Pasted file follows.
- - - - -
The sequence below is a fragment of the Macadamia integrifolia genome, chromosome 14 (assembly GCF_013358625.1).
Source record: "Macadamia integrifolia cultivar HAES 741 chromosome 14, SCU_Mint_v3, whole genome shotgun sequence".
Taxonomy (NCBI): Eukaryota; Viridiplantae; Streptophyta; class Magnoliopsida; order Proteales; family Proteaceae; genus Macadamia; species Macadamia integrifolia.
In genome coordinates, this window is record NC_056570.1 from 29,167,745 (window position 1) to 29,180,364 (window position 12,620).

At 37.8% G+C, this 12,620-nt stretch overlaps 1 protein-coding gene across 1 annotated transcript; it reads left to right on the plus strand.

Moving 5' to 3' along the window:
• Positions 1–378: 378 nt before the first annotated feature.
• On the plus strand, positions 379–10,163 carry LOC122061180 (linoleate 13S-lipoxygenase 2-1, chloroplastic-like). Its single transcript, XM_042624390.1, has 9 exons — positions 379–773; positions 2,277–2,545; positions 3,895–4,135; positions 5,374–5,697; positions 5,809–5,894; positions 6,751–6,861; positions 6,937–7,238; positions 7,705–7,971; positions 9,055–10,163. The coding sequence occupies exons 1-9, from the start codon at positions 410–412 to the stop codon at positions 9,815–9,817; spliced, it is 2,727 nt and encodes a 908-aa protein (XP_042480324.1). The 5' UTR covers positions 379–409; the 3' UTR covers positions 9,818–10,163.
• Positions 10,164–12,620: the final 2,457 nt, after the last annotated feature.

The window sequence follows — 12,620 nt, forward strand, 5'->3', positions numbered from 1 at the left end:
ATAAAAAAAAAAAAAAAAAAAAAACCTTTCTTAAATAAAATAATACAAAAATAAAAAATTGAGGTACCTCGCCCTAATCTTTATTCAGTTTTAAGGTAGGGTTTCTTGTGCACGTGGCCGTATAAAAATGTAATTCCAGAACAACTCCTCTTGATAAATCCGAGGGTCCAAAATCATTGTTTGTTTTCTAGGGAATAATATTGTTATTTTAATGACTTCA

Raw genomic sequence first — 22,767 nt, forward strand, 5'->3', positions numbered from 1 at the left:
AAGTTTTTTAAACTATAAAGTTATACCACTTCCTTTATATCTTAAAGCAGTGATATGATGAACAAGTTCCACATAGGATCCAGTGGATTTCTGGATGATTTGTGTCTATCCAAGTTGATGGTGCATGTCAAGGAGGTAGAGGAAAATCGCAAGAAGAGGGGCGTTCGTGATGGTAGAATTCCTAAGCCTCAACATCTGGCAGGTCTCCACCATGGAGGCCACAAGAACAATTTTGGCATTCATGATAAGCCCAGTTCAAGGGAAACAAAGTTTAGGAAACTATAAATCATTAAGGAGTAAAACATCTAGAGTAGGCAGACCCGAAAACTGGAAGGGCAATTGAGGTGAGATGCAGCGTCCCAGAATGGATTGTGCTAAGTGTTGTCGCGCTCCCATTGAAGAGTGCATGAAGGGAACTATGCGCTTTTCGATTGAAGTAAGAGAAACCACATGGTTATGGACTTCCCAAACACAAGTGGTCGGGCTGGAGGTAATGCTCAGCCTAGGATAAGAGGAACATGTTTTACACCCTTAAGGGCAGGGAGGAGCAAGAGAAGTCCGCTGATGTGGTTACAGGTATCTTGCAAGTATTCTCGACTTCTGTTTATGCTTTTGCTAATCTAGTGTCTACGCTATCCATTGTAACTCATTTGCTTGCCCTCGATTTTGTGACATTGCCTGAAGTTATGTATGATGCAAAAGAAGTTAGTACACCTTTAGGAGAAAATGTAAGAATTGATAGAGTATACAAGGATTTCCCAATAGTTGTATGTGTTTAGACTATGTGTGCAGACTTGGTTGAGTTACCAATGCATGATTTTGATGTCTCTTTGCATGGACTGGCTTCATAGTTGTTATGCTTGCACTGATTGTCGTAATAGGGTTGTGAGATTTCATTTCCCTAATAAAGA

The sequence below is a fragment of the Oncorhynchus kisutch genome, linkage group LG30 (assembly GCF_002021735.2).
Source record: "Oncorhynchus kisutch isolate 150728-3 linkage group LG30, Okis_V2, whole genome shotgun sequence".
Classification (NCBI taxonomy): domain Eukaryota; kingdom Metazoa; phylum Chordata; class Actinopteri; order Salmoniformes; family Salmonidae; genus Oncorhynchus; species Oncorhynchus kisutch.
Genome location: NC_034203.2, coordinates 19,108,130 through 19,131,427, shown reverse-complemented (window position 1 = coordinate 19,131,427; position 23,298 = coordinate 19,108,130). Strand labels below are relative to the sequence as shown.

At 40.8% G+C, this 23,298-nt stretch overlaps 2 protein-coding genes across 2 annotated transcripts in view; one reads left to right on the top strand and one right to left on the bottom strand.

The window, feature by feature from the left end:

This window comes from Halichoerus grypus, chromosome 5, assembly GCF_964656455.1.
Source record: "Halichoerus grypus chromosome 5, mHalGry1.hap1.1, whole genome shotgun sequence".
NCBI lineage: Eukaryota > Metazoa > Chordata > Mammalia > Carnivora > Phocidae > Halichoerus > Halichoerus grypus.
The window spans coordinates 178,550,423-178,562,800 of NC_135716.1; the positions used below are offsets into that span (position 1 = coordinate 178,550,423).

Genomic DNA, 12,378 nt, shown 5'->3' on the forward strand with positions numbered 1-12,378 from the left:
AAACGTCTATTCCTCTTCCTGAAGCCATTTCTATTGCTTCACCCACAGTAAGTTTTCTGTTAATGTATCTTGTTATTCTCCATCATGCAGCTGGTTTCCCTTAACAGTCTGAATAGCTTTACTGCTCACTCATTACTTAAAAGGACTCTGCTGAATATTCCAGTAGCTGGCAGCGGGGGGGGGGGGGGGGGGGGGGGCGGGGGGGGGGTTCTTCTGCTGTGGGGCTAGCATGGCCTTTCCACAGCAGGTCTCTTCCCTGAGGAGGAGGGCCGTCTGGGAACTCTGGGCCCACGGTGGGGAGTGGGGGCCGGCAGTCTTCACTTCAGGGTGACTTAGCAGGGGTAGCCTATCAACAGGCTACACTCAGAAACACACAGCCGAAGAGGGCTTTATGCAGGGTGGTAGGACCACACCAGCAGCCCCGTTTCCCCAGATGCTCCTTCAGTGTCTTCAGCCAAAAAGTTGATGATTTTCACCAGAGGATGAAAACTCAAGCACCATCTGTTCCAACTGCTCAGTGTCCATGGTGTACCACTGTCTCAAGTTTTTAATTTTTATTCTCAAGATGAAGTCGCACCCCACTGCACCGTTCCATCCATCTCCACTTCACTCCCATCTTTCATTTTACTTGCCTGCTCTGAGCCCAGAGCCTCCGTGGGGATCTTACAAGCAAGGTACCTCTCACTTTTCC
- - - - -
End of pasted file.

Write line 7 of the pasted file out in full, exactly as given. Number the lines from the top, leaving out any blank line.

• Positions 1–378: 378 nt before the first annotated feature.